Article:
Even though he's a Black man, Daryl Davis has successfully befriended and converted some 200 Ku Klux Klan members and neo-Nazis.
Daryl Davis is a blues musician, author, and lecturer with an unusual and inspiring mission. While traveling throughout the United States over the course of the last three-plus decades, he’s sought out members of the Ku Klux Klan as well as other white supremacist organizations — and gotten them to change their ways.
But as Davis tells it, he doesn’t set out to convert these people, but instead to befriend them. Then, Davis says, they convert themselves.
To date, Davis says that he’s convinced some 200 people to leave the KKK. And he starts each encounter with a simple question: “How can you hate me when you don’t even know me?”
This is the incredible story of Daryl Davis.
The Encounter That Changed Daryl Davis’s Life
Born on March 26, 1958, in Chicago, Illinois, Daryl Davis became keenly aware of racism starting at a young age.
“In 1968, when I was the age of 10, I had a racist incident,” he explained. “I was in the Cub Scouts and we were in a parade when people started throwing rocks and things at me.”
At first, Davis thought that the people had a problem with the Boy Scouts — not with him. He couldn’t believe that people would attack him like that without knowing him. How, he wondered, could they be filled with such hate?
He carried that question with him all his life. And in 1983, at the Silver Dollar Lounge in Frederick, Maryland, Davis found himself face to face with racism again.
After the show, an older white man approached Davis and complimented him on his music. They got to talking and decided to share a drink.
But a couple of things about the encounter struck Davis as odd. Though the man compared Davis to Jerry Lee Lewis, he seem dubious that Lewis had been molded by Black musicians. Even more strangely, the man said that he’d never shared a drink with a Black man before.
Davis asked why not and the man demurred. But after the man’s friend insisted, the stranger looked Davis in the face and said, “I’m a member of the Ku Klux Klan.”
As Davis remembers it, his first reaction was incredulity. “I just burst out laughing because I really did not believe him,” he said. “[Then he] produced his Klan card and handed it to me. Immediately, I stopped laughing.”
But Davis kept talking to the man. “The fact that a Klansman and black person could sit down at the same table and enjoy the same music, that was a seed planted,” Davis recalled.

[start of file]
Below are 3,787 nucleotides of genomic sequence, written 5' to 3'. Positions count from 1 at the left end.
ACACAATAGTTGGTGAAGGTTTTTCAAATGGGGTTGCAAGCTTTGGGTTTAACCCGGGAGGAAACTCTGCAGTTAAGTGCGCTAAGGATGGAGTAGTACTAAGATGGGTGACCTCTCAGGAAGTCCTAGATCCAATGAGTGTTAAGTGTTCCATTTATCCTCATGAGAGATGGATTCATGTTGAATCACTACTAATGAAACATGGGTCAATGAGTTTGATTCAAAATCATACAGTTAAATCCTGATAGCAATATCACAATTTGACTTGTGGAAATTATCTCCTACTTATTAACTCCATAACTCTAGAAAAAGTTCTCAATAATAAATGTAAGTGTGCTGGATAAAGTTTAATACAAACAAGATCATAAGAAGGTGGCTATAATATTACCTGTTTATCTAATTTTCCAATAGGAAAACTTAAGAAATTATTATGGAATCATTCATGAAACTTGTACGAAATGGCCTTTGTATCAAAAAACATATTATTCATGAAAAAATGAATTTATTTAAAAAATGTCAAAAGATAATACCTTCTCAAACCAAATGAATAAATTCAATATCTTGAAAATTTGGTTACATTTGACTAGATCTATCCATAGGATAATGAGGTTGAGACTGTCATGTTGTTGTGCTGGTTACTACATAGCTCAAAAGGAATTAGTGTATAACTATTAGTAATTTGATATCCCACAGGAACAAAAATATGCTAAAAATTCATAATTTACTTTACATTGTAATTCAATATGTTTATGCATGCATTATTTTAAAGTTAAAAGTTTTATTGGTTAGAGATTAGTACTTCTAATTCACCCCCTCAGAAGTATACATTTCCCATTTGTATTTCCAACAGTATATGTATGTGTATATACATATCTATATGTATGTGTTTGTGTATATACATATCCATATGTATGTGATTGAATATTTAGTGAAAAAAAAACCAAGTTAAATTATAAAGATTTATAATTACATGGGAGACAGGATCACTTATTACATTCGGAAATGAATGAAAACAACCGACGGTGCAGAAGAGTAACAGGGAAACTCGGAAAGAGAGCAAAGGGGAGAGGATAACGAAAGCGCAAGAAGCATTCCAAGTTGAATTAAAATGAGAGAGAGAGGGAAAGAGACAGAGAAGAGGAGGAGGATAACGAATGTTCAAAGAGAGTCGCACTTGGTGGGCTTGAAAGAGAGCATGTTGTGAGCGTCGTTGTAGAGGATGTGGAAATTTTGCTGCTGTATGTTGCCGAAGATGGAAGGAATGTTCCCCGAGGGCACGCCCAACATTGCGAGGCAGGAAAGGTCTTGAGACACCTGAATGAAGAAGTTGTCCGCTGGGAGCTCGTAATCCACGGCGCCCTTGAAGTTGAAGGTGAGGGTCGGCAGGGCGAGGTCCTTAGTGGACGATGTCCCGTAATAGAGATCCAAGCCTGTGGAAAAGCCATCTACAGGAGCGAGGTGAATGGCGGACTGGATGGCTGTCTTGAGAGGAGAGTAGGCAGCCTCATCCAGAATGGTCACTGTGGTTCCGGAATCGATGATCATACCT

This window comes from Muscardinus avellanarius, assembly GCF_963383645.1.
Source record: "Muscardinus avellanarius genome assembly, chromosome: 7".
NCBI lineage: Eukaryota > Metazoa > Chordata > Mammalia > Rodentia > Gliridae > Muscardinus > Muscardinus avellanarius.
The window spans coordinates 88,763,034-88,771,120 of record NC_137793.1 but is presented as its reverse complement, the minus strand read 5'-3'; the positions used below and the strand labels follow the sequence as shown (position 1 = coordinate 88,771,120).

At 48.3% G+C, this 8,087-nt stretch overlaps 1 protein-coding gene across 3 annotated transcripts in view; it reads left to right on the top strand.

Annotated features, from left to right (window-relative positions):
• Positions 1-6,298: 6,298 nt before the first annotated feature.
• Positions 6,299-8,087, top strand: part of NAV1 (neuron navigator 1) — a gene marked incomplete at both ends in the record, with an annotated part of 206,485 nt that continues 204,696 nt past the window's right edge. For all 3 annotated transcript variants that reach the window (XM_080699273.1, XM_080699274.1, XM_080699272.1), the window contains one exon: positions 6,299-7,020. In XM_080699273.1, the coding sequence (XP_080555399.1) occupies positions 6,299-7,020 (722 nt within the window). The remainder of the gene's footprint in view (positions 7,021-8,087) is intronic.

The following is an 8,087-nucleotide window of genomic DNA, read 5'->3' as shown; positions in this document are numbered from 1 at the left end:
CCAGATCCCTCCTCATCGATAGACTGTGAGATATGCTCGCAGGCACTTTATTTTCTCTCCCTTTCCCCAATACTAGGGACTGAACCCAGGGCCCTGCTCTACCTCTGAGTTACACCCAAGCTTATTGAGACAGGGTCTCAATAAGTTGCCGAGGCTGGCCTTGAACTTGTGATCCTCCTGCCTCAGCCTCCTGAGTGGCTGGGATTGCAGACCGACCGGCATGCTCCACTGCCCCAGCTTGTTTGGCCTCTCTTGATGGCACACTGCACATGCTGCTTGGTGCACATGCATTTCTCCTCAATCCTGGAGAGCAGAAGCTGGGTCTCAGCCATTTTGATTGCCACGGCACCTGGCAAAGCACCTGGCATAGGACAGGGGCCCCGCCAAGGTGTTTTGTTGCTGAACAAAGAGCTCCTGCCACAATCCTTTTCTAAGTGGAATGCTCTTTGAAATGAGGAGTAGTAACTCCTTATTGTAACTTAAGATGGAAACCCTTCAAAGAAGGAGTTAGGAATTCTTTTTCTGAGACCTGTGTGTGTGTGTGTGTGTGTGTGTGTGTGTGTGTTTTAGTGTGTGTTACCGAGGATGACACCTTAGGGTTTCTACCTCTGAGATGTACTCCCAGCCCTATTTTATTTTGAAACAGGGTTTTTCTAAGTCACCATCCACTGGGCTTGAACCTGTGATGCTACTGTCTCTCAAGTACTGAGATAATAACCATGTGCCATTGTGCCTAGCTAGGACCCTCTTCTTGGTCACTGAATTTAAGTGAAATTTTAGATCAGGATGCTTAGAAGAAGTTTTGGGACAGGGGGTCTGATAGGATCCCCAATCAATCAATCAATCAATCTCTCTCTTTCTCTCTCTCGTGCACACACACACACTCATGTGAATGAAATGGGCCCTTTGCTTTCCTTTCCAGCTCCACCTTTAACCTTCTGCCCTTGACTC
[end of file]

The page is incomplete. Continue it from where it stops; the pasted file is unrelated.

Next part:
Then and there, Davis began pondering a dangerous idea. He wanted to go meet other Klansmen.
In the years that followed, Daryl Davis did exactly that, an experience he later detailed in his 1998 book Klan-destine Relationships: A Black Man’s Odyssey in the Ku Klux Klan.
How A Black Man Converted Klansmen
After his experience at the Silver Dollar Lounge, Daryl Davis made it his goal to meet up with Klansmen. He asked the man he’d met at the bar — who later left the KKK — to help him set up a meeting with Roger Kelly, the Grand Dragon.
“Do not go to Roger Kelly’s house,” the man warned. “Roger Kelly will kill you.”
Davis insisted. Though his meeting with Kelly was tense, it was also the beginning of a long conversation. Eventually, Kelly quit the KKK, shut down his chapter, and gave Davis his old robes — the first of many Klansmen to do so.
How did Daryl Davis do it? Simply put, he listened. And when the time was right, he asked gentle questions.
“Allow them to air that point of view, regardless of how extreme it may be,” Davis said. “You challenge them. But you don’t challenge them rudely or violently. You do it politely and intelligently.”
When one Klansman claimed that all Black people had a violence gene — and suggested Davis’s was merely “latent” — Davis wondered aloud about all the white serial killers like Ted Bundy and Jeffrey Dahmer. Could there be a “white” serial killer gene?
The man didn’t have a response. He left the KKK five months later and gave Davis his robe.
Some people, especially Black people, disagree with Davis’s methods. He acknowledges that he’s been called an “Uncle Tom” and an “oreo.” But Davis believes he’s doing important work — work with real, tangible results.
“When two enemies are talking, they’re not fighting,” Daryl Davis explained. In his words, the conversation gives him an opening to ask probing questions, to hammer at the “cement” of hateful ideas.
“I didn’t convert anybody,” he added, of the hundreds of people who hung up their Klansmen robes after talking to him. “They saw the light and converted themselves.”
After this look at Daryl Davis, read about the most infamous KKK members ever to serve in the upper levels of American politics. Then, read up on nine civil rights leaders everyone should know about.